Tort and Catastrophic Loss

Legal solutions through a business lens

FMG's Tort and Catastrophic Loss sections represent corporations and insurance companies in all aspects of general liability, professional liability and insurance coverage issues.

Reach & Depth

FMG’s Tort and Catastrophic Loss sections represent corporations and insurance companies in all aspects of general liability, professional liability and insurance coverage issues. We serve as national and coordinating counsel for a variety of carriers and corporations in their litigation matters. Our firm also is a member of PLAN (Professional Liability Attorney Network), the preeminent national organization of professional lines law firms. Our lawyers are known not only for their proactive and aggressive ability to promptly resolve claims, but also for their courtroom skills when cases proceed to trial.

Successes

An Eastern District of Pennsylvania judge has ruled that Tyson Foods, Inc. (“Tyson”) is immune from liability for claims asserted by the family of a supervisor at a Philadelphia meatpacking plant who died of complications from COVID-19. The claims were dismissed as the Pennsylvania Workers’ Compensation Act (“PWCA”) is the exclusive remedy for job-related injuries. Although the Plaintiff argued only one entity could be immune under the PWCA, the court disagreed finding that Tyson, as a parent company exercising workplace control, was also immune from liability. Plaintiff alleged the meatpacking plant at which her deceased husband worked, was “owned, supervised, and controlled” by Tyson although he had been employed by Original Philly Holdings. She further claimed that Tyson’s COVID-19 safety measures were inadequate resulting in her husband’s exposure to COVID-19 and related death. She claimed Tyson could not be considered an employer under the PWCA because the Act only allows for one entity to be deemed an “employer” under the Act.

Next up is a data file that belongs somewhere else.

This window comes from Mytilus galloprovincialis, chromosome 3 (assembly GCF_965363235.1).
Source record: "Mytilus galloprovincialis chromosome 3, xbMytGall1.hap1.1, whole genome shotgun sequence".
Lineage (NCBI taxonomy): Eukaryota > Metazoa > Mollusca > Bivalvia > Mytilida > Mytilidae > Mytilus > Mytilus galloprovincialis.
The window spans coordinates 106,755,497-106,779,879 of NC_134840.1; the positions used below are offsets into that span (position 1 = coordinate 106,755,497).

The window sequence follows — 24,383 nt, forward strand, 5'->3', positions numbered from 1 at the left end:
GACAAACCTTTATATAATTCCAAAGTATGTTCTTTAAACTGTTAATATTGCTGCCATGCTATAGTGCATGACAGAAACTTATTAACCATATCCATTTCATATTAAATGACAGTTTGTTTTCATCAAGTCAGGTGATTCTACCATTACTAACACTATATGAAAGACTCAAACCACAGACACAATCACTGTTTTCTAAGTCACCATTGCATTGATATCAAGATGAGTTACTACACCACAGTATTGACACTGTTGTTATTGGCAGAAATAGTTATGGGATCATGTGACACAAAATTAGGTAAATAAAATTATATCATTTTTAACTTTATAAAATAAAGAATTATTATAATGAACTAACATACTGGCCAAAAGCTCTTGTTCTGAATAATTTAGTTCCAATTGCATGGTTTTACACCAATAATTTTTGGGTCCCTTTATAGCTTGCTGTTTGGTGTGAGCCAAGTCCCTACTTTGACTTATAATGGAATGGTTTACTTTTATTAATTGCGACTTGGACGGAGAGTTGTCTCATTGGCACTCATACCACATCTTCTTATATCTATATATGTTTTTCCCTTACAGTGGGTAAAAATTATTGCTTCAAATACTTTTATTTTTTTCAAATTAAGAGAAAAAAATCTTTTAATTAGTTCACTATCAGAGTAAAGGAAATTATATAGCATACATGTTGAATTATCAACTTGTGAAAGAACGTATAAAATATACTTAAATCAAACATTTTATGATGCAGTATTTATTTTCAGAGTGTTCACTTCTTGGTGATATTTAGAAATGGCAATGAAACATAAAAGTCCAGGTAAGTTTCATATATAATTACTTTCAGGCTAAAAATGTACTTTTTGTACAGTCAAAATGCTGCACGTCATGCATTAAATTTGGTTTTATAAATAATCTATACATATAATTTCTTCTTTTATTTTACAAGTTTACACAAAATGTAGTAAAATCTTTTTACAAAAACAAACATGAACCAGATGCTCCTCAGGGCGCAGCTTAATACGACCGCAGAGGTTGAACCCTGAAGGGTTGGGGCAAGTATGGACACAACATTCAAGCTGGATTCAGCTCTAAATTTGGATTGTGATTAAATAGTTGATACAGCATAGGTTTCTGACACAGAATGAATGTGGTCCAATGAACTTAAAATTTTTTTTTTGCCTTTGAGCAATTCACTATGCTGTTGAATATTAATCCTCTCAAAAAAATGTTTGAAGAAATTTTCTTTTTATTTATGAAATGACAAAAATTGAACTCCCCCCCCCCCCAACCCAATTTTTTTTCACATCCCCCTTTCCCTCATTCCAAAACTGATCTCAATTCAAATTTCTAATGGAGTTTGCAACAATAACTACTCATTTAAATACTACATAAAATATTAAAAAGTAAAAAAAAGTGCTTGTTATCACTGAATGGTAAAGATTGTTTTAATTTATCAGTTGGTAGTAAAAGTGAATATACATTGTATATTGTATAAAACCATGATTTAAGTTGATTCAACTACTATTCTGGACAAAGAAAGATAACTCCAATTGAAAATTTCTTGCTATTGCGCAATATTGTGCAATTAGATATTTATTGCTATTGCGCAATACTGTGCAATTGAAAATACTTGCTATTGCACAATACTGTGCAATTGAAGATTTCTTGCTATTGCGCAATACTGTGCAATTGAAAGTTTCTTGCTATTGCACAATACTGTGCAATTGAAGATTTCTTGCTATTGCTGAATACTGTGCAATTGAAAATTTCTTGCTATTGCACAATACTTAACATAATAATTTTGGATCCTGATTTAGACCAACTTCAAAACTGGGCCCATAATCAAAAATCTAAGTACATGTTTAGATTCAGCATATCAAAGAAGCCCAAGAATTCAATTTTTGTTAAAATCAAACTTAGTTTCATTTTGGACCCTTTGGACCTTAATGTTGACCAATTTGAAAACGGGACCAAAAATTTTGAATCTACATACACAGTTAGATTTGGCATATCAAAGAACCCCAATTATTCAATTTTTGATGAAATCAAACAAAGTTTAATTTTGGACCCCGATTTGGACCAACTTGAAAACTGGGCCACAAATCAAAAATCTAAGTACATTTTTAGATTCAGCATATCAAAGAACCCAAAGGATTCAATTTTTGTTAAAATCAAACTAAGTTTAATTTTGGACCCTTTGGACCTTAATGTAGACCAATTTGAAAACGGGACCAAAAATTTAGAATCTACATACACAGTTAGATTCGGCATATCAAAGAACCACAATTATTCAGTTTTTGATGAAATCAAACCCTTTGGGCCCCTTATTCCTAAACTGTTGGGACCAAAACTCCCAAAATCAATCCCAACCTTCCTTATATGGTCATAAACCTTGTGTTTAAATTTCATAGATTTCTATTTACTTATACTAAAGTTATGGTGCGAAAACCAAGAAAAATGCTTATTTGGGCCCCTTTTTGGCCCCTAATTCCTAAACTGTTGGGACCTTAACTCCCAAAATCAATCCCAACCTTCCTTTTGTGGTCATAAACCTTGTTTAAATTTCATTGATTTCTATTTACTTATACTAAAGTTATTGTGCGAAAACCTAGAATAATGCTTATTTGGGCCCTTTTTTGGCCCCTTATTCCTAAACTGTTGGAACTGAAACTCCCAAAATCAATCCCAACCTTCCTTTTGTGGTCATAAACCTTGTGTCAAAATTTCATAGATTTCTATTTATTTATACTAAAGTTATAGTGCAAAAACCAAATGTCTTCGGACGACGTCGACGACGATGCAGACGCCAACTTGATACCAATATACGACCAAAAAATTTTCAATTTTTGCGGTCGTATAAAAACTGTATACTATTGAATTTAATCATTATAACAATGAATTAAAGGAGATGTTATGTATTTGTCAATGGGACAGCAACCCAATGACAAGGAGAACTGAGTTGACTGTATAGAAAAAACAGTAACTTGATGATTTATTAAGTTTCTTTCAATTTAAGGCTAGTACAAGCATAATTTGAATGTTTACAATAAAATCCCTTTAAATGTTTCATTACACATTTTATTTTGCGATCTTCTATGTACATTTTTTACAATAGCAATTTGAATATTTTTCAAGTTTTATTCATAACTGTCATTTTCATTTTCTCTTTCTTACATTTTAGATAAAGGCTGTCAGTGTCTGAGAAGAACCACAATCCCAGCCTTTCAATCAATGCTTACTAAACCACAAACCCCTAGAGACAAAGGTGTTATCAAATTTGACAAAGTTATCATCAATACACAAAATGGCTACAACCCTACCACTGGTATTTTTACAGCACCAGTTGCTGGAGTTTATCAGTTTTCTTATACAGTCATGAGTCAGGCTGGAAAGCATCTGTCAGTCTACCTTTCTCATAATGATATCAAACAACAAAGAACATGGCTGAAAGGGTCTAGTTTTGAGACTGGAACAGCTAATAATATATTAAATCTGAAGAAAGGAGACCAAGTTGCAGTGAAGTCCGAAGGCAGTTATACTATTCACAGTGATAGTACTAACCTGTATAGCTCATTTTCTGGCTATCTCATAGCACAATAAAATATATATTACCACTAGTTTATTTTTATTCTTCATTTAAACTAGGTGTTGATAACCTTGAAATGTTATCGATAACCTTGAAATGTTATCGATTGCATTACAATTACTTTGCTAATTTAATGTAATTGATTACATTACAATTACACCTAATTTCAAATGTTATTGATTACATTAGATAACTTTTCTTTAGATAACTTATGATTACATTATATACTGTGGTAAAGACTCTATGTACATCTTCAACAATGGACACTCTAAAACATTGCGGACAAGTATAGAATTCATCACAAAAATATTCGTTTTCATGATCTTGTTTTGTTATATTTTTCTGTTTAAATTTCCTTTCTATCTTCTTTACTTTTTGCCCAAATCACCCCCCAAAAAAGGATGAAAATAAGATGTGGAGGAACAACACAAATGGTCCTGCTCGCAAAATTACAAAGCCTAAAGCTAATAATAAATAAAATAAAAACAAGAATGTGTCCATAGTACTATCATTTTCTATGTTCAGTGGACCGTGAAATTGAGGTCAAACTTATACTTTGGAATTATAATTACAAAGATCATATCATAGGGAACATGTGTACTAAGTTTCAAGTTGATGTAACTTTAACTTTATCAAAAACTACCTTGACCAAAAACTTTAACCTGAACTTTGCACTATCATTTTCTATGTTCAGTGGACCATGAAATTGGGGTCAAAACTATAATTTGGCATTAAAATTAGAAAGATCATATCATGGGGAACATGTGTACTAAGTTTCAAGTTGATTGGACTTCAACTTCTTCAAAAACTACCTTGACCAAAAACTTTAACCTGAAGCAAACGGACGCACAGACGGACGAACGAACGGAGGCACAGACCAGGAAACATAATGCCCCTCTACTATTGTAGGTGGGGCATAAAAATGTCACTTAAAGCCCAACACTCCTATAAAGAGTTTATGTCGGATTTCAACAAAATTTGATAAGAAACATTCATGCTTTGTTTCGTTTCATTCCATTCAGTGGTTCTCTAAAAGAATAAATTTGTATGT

The Court rejected Plaintiff’s contention noting that Pennsylvania courts have explicitly held that an employee may have more than one employer for purposes of the Act. The critical issue for purposes of immunity is whether the entity has the right to control and direct the method and manner of work employees perform. Plaintiff’s allegations demonstrated that Tyson met the definition of employer for purposes of the Act. Specifically, the Plaintiff alleged Tyson “owned, operated, managed, and otherwise controlled” the meatpacking plant and “sell[s] meat products under the brand name Original Philly Cheesesteak.” The Plaintiff further contended that it was Tyson’s own failure to implement adequate safety precautions which resulted in her husband’s illness, and ultimately, death. Under the circumstances, the exclusivity provision of the Act mandated dismissal with prejudice of the tort claims asserted against Tyson.

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